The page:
Date: 2012-07-25 02:57 am (UTC)
From: (Anonymous)
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Date: 2012-07-25 09:02 am (UTC)
From: (Anonymous)
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(no subject)

Date: 2010-06-14 01:07 am (UTC)
anonymous_sibyl: Two adirondack chairs in front of a lake scene. (Default)
From: [personal profile] anonymous_sibyl
Would you mind writing a little more about how you see the Cult of Nice/Mean mapping onto the affirmational/transformational ideas. I'm interested!

transformative fandom is affirmational, it's affirmational not of a text or an author but of a community readers ... transformation

This makes a lot of sense to me.

What I found interesting in the comments to one of the affirmational/transformational posts was the idea that I am both types of fan for different fandoms. I've said for a long time now that I don't feel "properly fannish" if I'm not writing (performing my primary fannish activity/contribution). But that isn't really true, that's just how I feel "properly transformationally fannish." I am "affirmationally fannish" about many other fandoms that I simply enjoy yet don't interact with any further.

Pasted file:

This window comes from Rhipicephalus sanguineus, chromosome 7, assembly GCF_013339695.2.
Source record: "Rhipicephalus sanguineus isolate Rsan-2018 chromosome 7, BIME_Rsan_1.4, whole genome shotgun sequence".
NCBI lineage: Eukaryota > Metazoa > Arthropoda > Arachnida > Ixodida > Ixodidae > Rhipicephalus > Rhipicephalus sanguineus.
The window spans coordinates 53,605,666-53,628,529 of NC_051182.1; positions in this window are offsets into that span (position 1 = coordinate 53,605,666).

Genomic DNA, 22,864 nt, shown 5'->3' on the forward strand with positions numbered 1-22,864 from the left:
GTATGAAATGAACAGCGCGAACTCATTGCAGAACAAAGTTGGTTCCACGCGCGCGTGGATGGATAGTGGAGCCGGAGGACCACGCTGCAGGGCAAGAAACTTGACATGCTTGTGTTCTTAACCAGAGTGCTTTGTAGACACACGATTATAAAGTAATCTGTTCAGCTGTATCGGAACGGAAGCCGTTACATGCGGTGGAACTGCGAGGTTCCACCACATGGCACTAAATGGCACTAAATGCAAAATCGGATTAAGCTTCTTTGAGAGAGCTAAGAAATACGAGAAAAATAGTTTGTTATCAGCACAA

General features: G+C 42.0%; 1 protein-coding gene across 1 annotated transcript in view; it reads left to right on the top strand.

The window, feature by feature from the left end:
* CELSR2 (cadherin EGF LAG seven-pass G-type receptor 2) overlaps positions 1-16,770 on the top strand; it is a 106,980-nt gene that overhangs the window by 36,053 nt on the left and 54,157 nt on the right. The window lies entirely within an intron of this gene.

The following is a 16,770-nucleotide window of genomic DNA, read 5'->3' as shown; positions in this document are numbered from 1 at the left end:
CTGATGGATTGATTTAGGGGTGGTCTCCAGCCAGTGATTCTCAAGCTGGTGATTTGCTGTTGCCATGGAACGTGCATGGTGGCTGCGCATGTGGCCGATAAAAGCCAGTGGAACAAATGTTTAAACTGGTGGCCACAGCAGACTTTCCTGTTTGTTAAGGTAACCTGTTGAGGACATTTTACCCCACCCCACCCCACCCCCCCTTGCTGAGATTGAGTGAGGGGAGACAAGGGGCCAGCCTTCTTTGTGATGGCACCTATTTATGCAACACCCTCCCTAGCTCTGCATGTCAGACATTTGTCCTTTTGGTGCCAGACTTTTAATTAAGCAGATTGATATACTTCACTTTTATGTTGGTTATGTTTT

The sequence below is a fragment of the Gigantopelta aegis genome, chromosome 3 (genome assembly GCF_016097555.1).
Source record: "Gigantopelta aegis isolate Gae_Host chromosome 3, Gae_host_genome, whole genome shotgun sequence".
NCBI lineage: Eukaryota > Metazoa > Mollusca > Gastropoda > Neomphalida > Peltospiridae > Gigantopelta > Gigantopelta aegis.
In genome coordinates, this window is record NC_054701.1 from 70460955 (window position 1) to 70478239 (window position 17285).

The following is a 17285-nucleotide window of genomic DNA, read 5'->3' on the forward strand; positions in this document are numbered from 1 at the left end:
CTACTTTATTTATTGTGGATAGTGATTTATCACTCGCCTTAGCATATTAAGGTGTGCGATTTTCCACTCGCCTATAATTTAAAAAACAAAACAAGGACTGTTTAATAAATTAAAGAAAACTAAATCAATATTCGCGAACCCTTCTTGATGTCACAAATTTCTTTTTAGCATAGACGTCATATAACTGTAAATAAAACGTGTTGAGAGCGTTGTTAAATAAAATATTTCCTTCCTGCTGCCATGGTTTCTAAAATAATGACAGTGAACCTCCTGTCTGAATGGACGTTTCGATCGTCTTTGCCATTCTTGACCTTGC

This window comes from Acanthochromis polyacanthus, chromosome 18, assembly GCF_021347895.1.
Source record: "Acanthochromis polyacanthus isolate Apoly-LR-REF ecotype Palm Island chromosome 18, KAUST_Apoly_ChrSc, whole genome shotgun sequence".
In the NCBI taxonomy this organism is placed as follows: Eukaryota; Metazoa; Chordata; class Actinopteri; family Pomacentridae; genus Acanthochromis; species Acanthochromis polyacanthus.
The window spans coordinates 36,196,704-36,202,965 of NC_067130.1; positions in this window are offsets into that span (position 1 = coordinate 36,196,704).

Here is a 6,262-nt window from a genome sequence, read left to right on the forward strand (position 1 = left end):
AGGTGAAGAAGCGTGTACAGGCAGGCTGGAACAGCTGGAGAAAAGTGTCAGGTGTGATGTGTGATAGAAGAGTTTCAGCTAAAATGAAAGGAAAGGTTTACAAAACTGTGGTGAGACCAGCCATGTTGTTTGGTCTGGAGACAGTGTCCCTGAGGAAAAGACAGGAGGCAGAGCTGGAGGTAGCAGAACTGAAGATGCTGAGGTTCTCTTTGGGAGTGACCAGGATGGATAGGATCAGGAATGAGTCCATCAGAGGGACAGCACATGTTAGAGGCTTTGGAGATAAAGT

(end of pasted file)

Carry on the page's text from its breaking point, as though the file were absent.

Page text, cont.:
(no subject)

Date: 2010-06-14 05:54 am (UTC)
cupidsbow: (Default)
From: [personal profile] cupidsbow
It's interesting how our individual experiences of fandom shape our thinking, and can lead us to the same conclusions through different affective paths. Because I agree with the broad strokes of your thesis (although I've honestly only once encountered anyone I'd label a 'mean fan' within transformative fandom, and also wouldn't consider most of the fans I know 'nice' in the binary way you're alluding to here -- it's a big fat myth, yes?), but while I was nodding my head at the thesis, I started violently shaking my head at the examples you chose. LOL. Totes not the ones I'd pick, for a lot of reasons, which I should probably outline here, but don't have the energy for. I bring it up, because one of the things that's troubled me for a while now, is how we're, in effect, making a 'canon' of important fanworks. I do it too -- stories, art and vids we can point to and know other fans will have experienced. But if I had to choose the ones that I thought really exemplified writing for something other/more than love and affirmation? They would totally not be the ones I'd choose. I'd choose, like, the Jack/Chewbacca story, or the BDSM carebears (which I couldn't actually finish, but god, do I admire that the author went there). You know?